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S114 Predictors of primary treatment failure in children with empyema
  1. ES Ward-Booth1,
  2. DA Spencer2,
  3. JY Paton3,
  4. SP Rushton4,
  5. M Brodlie1,
  6. MF Thomas1
  1. 1Institute of Cellular Medicine, Newcastle University, Newcastle upon Tyne, UK
  2. 2Paediatric Respiratory Unit, Great North Children’s Hospital, Newcastle upon Tyne, UK
  3. 3School of Medicine, Glasgow University, Glasgow, UK
  4. 4School of Biology, Newcastle University, Newcastle upon Tyne, UK


Introduction and objectives Empyema is a relatively rare but severe form of respiratory infection in childhood associated with significant morbidity. A decade long prospective observational study of paediatric empyema – the UK-ESPE study – completed recruitment in April 2016. This preliminary analysis focused on identification of predictors of primary treatment failure.

Methods Data were available from 23 UK centres on 542 patients aged 0–16 years, admitted between December 2006 to December 2015, who were diagnosed with empyema and required pleural drainage. A standard logistic regression approach was used to evaluate the influence of age, sex, pre-hospital illness length, total illness length, time from admission to pleural drainage, length of pleural drainage, length of hospital stay, primary treatment modality and co-morbidity on the risk of primary treatment failure. Variables were investigated using univariate analysis and those that were significant were included in a multivariate model. Stepwise removal was then used to generate a parsimonious final multivariate model. The primary outcome measure was treatment failure as defined by a second procedure carried out >24 hours after the primary pleural drainage procedure.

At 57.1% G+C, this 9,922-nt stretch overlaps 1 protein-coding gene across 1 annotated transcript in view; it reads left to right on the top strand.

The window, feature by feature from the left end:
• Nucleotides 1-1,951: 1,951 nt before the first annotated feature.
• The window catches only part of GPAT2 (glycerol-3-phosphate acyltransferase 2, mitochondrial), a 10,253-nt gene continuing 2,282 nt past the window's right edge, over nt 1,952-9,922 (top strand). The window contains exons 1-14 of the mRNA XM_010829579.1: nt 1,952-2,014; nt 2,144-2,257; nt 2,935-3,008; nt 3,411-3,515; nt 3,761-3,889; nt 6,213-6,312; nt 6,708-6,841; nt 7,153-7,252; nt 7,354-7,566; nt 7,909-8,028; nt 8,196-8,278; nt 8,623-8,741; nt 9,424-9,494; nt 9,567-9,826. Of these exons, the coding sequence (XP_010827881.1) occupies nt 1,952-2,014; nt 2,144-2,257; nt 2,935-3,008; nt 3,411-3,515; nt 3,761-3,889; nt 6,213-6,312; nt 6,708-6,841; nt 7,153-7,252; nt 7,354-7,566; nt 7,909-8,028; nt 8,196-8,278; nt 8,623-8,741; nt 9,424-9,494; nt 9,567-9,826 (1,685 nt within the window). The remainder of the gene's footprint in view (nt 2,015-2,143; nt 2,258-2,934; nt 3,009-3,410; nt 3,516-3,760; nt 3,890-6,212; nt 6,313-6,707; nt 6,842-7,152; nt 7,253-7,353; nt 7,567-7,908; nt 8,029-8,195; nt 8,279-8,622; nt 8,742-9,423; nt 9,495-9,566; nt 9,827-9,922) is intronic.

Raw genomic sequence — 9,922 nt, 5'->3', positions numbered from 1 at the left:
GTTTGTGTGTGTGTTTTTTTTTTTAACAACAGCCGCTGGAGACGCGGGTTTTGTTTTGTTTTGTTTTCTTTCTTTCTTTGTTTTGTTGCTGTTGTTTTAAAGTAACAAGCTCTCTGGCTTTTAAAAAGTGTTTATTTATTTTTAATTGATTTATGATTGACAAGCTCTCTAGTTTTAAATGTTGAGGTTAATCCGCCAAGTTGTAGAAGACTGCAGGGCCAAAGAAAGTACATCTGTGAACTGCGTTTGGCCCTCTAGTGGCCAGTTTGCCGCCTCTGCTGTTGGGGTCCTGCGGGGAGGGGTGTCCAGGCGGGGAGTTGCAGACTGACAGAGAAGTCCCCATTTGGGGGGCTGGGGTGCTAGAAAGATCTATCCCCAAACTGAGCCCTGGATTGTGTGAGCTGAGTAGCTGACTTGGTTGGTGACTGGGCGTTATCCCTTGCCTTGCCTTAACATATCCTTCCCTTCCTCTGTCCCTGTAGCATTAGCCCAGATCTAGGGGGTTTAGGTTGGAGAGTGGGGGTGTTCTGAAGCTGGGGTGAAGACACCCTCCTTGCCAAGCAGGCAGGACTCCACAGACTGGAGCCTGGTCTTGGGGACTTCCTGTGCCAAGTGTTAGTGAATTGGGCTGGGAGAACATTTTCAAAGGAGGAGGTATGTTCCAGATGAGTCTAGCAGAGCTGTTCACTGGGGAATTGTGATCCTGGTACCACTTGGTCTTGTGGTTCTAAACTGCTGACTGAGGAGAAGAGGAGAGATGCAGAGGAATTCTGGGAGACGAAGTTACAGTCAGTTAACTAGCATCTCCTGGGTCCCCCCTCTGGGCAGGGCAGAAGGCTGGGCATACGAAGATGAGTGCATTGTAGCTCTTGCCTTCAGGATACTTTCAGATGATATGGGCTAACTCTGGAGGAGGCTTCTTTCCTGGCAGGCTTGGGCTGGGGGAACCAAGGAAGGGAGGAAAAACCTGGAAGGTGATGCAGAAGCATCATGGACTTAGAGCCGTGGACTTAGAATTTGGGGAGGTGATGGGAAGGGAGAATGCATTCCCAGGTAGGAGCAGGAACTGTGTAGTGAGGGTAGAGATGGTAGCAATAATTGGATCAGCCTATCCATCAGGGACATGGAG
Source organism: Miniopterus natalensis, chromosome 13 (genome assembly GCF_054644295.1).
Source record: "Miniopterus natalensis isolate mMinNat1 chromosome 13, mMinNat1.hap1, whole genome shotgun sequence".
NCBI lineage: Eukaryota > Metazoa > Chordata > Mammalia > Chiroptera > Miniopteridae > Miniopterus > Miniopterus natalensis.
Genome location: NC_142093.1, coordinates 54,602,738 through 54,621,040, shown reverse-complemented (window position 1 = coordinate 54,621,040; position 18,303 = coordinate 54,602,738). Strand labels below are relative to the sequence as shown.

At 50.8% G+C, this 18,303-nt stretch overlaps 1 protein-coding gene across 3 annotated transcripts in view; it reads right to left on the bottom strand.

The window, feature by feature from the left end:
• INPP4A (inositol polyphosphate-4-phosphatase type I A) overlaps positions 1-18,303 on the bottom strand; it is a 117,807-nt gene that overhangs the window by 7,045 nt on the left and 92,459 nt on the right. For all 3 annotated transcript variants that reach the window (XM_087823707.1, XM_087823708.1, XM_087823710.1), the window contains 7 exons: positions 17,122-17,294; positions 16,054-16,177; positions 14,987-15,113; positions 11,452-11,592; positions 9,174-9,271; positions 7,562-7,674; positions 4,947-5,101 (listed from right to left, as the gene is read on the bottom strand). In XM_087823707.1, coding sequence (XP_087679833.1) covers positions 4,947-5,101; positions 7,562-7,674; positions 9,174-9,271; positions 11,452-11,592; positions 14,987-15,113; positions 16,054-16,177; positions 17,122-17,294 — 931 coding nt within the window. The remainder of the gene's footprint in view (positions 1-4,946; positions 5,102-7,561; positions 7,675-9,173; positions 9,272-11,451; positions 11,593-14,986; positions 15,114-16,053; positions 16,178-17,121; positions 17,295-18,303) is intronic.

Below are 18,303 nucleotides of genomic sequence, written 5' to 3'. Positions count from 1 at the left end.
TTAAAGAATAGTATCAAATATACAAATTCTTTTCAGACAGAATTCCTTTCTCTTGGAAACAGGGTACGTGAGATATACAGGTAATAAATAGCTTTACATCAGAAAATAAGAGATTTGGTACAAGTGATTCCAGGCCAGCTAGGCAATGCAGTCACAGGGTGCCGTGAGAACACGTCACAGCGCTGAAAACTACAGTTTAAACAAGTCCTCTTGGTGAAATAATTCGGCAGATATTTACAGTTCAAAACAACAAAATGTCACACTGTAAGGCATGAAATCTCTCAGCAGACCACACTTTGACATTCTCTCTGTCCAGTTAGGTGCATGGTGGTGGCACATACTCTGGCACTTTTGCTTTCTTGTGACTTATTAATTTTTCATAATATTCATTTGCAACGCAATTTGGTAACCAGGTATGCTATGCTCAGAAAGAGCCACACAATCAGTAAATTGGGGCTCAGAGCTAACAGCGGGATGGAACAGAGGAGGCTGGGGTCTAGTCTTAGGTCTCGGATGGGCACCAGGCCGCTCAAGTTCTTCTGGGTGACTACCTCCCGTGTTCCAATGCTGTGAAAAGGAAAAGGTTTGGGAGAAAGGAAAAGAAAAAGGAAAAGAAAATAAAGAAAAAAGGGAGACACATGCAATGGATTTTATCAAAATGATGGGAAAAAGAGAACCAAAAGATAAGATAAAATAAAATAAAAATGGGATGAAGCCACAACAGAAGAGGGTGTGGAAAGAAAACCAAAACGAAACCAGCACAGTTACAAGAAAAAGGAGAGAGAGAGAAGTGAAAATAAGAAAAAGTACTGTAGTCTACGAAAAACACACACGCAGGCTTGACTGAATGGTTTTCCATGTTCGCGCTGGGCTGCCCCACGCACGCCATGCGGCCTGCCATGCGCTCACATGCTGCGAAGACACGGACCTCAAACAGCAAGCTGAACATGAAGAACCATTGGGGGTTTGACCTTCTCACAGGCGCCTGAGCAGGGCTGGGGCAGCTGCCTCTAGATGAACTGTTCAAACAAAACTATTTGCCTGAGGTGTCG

Results The study group was 56% male, median age was 4 years (IQR 2–7). Recorded pre-hospital illness length was a median of 7 days (IQR 4–10) and total hospital length of stay 12 days (IQR 9–16). 34.7% of children had a co-morbidity recorded. Baseline characteristics were similar in children who did (n = 37) or did not fail (n = 505) primary treatment. There was substantial variation in the choice of primary treatment; chest drainage alone (20.1%), chest drainage with fibrinolytics (58.4%), video-assisted thoracoscopic surgery (12.1%), decortication (8.9%) and other treatments (0.3%). Treatment failure occurred in 6.9% of children and no demographic factor was found to influence treatment failure. The only significant predictor of treatment failure was primary method of treatment (Table). The relative risk of treatment failure was highest in children who received chest drainage alone (OR = 3.04 (95% CI: 1.47–6.27)).

Conclusions In this large cohort no predictors of treatment failure other than primary treatment modality were identified and those who had chest drainage alone had the highest risk of failure.

Abstract S114 Table 1

Parsimonious multivariate model of potential predictors of treatment failure

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